Which burns less power: an FPGA or a DSP? The answer is more complicated than you may realize.
From a power perspective, which is better: an FPGA or a DSP? If you had asked me this question a year or two ago, I would have automatically answered that DSPs are far more efficient. It turns out that the answer isn't as simple as I thought.
To explain why, it helps to draw a distinction between power and energy. Energy is the ability to do work, while power is the rate at which work is done. For most systems, energy is the metric that matters. For example, a battery holds a finite amount of energy. Thus, it is important to optimize energy efficiency in battery-powered systems. The instantaneous power draw usually doesn't matter that much. (For more on this topic, check out the article "Designing Low-Power Signal Processing Systems.")
To get back to the topic at hand, it is true that FPGAs can burn a lot of power. However, FPGAs also offer enourmous computational throughput. Thus, FPGAs can actually be quite energy-efficient. For example, a team at the University of Edinburgh in Scotland claims that their FPGA-based supercomputer is ten times more energy efficient than conventional microprocessor-based machine.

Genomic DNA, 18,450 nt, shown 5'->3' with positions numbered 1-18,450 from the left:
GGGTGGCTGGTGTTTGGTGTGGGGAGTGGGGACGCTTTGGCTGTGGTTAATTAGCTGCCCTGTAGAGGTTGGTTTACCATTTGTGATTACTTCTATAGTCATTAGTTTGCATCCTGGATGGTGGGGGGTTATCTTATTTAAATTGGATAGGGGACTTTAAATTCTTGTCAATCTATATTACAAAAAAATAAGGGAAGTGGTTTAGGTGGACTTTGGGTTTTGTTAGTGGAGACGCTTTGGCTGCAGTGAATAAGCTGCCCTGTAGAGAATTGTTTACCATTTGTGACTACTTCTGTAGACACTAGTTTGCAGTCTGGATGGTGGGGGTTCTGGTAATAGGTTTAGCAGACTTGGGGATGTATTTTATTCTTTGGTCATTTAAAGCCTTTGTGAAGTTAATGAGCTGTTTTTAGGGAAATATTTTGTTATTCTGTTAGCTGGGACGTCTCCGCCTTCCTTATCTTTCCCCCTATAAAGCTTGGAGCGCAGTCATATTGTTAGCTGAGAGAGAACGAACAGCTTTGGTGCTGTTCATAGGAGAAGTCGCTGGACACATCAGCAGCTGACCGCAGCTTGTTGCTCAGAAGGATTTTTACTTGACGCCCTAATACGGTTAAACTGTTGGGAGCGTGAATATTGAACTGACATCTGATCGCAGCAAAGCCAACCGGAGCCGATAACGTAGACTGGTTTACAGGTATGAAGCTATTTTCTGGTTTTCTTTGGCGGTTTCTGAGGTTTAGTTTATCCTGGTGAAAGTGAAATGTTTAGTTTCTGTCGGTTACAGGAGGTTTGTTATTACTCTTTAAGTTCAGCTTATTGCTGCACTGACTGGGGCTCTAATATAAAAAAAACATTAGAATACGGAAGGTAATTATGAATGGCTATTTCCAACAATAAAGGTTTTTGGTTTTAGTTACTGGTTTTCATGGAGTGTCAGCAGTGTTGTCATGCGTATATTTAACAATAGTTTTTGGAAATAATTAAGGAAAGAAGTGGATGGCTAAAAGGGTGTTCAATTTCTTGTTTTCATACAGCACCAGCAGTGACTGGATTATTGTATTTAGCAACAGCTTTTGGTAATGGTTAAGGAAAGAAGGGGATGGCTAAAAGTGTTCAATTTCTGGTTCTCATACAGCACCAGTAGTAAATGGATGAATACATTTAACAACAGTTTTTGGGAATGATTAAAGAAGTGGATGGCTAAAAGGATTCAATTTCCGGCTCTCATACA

Of course, this may not be news to you. For example, last week's blog referenced a number of articles stating that FPGAs can be energy efficient. However, you may not be aware that FPGAs are also starting to look better in terms of instantaneous power draw. For example, Altera's latest Cyclone-III parts have lowered their static power consumption to 0.5 W.
All this begs the question: Are FPGAs now suitable for low-power applications like cell phones? Some in the industry point out that FPGAs are already used for glue logic in handsets, and argue that it is only a matter of time before they are used for a much broader array of functions. However, I doubt this will happen anytime soon. The entire power budget for a 2G voice call—including the power for the RF components, LCD, etc.—is about 0.5 W. The Cyclone-III burns that much in static power alone—imagine how much it would burn if you added in the dynamic power consumption!
In short, you shouldn't automatically assume that FPGAs are too power-hungry for your application. However, you also shouldn't expect to see FPGAs take over the lowest-power applications any time soon.